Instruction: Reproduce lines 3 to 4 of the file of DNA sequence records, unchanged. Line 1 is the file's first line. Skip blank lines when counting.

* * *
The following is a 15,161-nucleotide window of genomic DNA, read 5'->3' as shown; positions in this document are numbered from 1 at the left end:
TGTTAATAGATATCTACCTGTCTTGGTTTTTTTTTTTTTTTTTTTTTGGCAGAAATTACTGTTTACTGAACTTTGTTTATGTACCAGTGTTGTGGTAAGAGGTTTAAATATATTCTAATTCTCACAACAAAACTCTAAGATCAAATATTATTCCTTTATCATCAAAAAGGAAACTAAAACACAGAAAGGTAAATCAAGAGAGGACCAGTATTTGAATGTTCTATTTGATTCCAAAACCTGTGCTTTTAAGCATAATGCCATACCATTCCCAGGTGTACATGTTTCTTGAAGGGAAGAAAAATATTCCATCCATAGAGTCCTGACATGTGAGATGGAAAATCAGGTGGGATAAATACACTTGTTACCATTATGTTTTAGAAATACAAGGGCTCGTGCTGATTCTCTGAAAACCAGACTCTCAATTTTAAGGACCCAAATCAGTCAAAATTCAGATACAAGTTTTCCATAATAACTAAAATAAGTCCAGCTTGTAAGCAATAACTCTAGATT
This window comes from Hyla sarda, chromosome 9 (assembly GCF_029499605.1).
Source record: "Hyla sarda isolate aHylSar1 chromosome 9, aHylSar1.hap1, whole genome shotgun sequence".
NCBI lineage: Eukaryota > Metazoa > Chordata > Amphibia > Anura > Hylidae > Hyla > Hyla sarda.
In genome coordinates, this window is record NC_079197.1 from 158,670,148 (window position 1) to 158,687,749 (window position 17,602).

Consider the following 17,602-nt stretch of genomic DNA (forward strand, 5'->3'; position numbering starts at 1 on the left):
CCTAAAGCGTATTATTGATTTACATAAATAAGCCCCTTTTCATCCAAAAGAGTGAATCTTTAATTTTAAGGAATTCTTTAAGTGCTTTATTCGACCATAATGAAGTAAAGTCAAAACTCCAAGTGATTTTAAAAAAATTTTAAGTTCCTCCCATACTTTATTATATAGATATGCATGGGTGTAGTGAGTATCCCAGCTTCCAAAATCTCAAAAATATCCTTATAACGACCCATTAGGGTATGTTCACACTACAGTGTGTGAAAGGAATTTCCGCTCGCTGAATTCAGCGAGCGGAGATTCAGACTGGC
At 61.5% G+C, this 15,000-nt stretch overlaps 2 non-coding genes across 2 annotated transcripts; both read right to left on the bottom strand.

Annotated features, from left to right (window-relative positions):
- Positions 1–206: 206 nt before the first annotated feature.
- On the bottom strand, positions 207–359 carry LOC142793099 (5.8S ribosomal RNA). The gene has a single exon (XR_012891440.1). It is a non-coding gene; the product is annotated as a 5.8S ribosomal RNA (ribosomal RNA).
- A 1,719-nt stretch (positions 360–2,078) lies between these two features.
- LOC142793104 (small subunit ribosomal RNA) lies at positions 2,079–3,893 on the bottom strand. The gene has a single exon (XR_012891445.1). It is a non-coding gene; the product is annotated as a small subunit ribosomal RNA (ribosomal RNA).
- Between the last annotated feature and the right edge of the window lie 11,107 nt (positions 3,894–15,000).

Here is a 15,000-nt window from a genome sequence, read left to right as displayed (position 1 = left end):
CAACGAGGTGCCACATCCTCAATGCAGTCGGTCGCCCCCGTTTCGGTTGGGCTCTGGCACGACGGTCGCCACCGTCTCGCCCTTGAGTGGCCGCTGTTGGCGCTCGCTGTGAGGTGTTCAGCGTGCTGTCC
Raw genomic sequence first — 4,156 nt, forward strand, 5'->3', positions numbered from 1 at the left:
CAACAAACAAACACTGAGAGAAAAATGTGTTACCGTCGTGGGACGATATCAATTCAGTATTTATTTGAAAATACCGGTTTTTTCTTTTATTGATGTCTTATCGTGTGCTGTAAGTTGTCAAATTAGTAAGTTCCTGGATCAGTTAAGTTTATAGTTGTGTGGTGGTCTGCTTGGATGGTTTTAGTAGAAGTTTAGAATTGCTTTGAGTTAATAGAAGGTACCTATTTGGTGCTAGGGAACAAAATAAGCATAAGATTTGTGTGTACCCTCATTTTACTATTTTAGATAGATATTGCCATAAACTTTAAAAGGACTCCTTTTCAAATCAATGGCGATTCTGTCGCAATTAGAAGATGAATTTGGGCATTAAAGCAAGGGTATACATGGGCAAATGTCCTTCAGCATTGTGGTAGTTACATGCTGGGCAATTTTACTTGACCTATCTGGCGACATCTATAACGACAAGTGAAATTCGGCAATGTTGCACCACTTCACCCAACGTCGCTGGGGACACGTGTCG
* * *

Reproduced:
This window comes from Hyla sarda, chromosome 9 (assembly GCF_029499605.1).
Source record: "Hyla sarda isolate aHylSar1 chromosome 9, aHylSar1.hap1, whole genome shotgun sequence".